The first one-to-one Democratic debate saw Hillary Clinton and Bernie Sanders clashing over Wall Street and foreign policy.
Hillary Clinton cast Bernie Sanders as an idealist who will not get things done and Sanders accused the former Secretary of State of being too tied to the establishment to achieve real change.
The MSNBC debate in New Hampshire was their first since the Democratic race was whittled down to two this week.
Without a third person on stage, the policy differences were laid bare.
Hillary Clinton said Bernie Sanders’ proposals such as universal healthcare were too costly and unachievable.
She went after her rival aggressively over his attempts to portray her as being in the pocket of Wall Street because of the campaign donations and the fees she had received for after-dinner speeches.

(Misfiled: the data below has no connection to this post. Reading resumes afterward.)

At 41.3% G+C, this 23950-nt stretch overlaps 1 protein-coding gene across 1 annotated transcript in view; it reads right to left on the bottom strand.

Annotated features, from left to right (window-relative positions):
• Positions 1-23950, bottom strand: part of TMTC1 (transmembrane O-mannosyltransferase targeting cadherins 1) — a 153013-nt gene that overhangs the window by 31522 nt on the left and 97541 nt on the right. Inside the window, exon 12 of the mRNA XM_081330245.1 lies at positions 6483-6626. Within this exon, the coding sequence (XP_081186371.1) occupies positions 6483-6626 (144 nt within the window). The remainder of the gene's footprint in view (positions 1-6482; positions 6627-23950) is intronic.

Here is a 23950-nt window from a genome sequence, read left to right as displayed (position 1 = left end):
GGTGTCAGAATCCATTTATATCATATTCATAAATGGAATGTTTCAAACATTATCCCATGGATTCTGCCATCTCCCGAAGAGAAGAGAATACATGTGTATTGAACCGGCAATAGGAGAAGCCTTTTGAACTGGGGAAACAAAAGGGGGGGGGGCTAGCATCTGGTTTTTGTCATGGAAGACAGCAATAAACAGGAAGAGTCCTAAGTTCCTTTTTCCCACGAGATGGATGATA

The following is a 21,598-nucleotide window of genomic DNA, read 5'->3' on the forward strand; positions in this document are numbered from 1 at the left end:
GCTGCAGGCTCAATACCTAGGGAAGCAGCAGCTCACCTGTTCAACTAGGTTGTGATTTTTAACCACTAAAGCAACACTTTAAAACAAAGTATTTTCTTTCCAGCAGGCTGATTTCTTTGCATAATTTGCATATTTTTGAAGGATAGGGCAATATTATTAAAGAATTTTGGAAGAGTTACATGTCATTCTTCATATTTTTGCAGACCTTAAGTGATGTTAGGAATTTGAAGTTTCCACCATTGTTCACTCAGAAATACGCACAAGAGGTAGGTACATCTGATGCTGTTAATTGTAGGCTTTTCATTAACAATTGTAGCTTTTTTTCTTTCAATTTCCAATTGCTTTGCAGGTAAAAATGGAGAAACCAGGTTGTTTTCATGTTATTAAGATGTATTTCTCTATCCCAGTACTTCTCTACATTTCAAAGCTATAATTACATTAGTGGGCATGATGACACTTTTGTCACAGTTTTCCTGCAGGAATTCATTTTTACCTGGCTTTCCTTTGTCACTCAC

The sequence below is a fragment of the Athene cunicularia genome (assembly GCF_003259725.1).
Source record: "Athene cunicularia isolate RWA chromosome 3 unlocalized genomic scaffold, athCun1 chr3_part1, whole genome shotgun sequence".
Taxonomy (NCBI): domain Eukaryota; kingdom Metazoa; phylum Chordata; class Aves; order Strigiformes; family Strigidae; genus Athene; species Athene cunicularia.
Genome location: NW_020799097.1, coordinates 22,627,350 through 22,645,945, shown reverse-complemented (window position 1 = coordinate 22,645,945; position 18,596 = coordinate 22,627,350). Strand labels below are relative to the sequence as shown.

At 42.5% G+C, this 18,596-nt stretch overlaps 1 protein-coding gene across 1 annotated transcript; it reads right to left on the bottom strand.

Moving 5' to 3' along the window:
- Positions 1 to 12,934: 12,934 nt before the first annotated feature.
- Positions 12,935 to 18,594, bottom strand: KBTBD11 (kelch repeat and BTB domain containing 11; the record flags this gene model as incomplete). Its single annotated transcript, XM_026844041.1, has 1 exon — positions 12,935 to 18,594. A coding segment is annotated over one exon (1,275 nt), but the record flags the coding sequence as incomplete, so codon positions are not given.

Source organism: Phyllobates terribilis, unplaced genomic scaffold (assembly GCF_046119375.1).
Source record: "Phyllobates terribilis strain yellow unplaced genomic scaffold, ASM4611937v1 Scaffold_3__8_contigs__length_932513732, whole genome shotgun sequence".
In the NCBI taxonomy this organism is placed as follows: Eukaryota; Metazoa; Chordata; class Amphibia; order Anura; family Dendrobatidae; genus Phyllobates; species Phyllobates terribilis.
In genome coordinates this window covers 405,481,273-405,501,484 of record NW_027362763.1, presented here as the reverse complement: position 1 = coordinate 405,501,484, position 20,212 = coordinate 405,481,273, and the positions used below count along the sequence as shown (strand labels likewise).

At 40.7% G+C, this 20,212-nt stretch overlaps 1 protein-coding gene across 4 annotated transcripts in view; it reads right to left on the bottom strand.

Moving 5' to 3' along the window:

Vermont Senator Bernie Sanders used a favorite attack line against Hillary Clinton that she backed the Iraq War, but she questioned his foreign policy expertise.
The debate comes five days before the second state-by-state contest in the battle for the presidential nominee, in New Hampshire on February 9.
Despite the tensions over policies, the debate ended on a warm note, when Hillary Clinton said the first person she would call would be Bernie Sanders, if she won the nomination.
The debate was their first without the presence of the former governor of Maryland, Martin O’Malley, who quit the race on February 1.
Martin O’Malley was a distant third in the first state to vote, Iowa, where Hillary Clinton narrowly beat Bernie Sanders after a prolonged count.
Bernie Sanders holds a big lead in polls in New Hampshire, which borders the state where he is a senator, Vermont.
Both Republican and Democratic parties will formally name their presidential candidates at conventions in July.
Americans will finally go to the polls to choose the new occupant of the White House in November.